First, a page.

States that are seeking tofrom provisions of the No Child Left Behind Act and are in the midst of making the transition to new “college- and career-ready” assessments can ask for permission to hit the pause button on their school ratings through the 2015-16 school year, under .
Schools in states that get the flexibility—which is being offered through the waiver-renewal process—could remain frozen in place, accountability-wise, for one school year. That means schools could perform poorly on the new tests and wouldn’t have to worry about being bumped down into “priority” or “focus” status, the two waiver categories for lower-performing schools. Public perception would still be a concern, though, since test scores would still be public even if they didn’t result in accountability changes.
Advocates for states were pleased with the change, tucked away in frequently-asked-questions about waiver renewals published by the department last month. “We’re happy that they are offering this flexibility,” said Carissa Miller, the deputy executive director of the Washington-based Council of Chief State School Officers. “From the get-go, we wanted the space and breathing room to implement assessments.”
And Daria Hall, the director of K-12 policy development at the Education Trust, an organization in Washington that advocates for poor and minority children, thinks that the idea of a one-year pause is smart policy. But she cautioned that accountability shouldn’t be suspended indefinitely.
“This is something we think is necessary for the first year of a brand-new assessment,” she said. “We think a one-year pause is reasonable policy. We need to be really mindful that this doesn’t slip into a two-year or four-year pause.”
The U.S. Department of Education added a few new wrinkles and incentives for some states looking to extend their waivers from provisions of the No Child Left Behind Act, tucking them into answers to “frequently asked questions” listed in recent guidance on renewals. Among the highlights:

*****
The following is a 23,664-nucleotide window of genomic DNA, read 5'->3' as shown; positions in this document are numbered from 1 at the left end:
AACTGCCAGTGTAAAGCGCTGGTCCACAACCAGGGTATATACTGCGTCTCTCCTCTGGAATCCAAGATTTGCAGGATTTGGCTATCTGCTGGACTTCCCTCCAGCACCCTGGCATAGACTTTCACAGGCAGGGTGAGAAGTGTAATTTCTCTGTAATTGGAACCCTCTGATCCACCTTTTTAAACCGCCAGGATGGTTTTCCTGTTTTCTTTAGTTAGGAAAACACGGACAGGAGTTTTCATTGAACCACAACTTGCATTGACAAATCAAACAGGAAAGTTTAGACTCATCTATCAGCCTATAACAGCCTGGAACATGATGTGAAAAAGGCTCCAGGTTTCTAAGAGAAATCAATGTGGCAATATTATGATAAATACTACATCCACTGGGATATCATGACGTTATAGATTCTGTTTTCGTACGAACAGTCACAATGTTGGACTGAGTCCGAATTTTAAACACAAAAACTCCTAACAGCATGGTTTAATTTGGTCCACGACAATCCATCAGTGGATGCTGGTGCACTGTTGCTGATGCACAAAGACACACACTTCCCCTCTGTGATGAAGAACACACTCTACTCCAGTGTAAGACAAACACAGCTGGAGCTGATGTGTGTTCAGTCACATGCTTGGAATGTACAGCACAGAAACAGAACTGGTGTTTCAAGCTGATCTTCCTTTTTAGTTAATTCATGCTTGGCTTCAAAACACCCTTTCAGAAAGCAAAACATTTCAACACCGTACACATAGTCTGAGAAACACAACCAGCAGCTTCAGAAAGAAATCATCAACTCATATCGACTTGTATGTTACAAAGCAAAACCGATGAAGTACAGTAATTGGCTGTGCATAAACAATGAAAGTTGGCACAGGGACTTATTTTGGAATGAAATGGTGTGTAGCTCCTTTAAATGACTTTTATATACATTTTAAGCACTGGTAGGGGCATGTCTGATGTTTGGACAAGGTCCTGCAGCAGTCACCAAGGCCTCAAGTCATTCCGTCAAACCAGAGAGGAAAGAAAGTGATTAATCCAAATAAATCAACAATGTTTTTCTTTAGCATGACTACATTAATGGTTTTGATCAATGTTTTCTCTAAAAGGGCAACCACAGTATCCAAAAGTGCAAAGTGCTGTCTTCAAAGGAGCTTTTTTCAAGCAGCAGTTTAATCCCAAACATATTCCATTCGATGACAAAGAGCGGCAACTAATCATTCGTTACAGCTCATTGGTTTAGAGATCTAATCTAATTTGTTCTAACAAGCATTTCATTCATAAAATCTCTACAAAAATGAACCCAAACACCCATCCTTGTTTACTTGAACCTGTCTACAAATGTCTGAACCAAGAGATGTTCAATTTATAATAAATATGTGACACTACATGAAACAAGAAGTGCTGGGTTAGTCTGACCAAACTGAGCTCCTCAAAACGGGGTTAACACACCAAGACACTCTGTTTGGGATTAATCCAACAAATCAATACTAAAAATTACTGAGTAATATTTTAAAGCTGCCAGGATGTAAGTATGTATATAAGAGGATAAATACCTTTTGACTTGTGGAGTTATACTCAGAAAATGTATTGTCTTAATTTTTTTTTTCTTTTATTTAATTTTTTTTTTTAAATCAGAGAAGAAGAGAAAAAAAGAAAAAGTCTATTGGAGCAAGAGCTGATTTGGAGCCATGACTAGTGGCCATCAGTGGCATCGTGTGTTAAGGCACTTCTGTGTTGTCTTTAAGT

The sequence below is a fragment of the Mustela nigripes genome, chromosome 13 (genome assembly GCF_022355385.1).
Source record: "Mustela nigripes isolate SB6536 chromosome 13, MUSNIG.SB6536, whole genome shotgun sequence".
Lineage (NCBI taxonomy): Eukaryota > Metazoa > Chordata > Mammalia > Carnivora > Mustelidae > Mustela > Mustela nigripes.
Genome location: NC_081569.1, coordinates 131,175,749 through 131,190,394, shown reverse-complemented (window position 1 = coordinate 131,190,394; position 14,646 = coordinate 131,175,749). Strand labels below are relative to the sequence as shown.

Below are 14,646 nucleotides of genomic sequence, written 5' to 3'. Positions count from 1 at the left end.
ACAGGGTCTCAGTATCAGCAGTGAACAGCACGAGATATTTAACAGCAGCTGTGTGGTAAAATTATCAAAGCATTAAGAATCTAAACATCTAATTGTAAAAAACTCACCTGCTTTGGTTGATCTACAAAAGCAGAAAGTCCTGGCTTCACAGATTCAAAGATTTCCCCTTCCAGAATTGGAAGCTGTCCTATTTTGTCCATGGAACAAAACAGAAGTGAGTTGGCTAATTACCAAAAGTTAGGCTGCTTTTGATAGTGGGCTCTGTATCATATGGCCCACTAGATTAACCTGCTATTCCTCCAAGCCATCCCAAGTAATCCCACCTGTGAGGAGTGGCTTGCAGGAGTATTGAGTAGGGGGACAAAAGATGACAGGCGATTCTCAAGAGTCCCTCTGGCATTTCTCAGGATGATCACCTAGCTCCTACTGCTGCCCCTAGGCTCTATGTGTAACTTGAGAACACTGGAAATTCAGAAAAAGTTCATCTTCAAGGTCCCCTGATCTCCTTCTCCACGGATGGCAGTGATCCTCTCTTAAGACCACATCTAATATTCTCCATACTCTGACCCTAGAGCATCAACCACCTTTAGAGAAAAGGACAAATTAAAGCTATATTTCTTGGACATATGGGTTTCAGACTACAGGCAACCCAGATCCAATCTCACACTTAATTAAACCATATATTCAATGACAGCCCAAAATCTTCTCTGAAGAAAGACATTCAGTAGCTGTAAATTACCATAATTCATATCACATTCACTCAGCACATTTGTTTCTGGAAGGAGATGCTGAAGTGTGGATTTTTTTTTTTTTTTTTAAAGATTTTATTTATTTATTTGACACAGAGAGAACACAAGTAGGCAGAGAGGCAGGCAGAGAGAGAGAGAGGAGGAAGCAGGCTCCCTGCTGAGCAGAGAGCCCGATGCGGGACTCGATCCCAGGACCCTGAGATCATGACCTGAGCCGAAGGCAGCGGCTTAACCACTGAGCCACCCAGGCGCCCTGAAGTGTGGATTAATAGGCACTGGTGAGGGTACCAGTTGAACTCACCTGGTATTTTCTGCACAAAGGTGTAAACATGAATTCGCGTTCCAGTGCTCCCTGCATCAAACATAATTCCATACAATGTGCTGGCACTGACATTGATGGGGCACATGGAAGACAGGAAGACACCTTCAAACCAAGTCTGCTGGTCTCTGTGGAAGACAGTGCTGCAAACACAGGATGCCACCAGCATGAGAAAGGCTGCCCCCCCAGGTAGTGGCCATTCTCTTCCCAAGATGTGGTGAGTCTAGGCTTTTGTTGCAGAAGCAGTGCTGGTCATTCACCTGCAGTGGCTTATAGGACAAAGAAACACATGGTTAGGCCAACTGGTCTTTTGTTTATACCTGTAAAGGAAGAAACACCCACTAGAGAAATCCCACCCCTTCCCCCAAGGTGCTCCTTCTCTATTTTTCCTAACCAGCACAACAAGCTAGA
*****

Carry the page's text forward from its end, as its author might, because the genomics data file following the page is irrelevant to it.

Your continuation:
- States transitioning to new college- and career-ready assessments can ask for a one year “pause” on their school rating systems, so ratings would remain through the 2015-16 school year.
- States that want to participate in an evaluation of how the waivers have affected student outcomes would get a $1 million incentive to do so, and could even be eligible for a longer renewal.
- Renewal applications will be reviewed by Education Department staff members, not by peer reviewers, to help streamline the process.
SOURCE: U.S. Department of Education
Some Limitations Apply
Notably, the flexibility doesn’t necessarily extend to every waiver state. States that want to pause their rating systems will have to let the department know that in their renewal applications, and explain their reasoning. In addition, the option only applies to states that are rolling out new tests this school year.
The Education Department has already allowed some states to take a pause on accountability as they make the transition to new college- and career-ready assessments. Sixteen states received “double-testing” waivers allowing schools that were piloting the new assessments in the 2013-14 school year to use only one test, for some or even all of their schools. Some states got double-testing waivers for all their students—.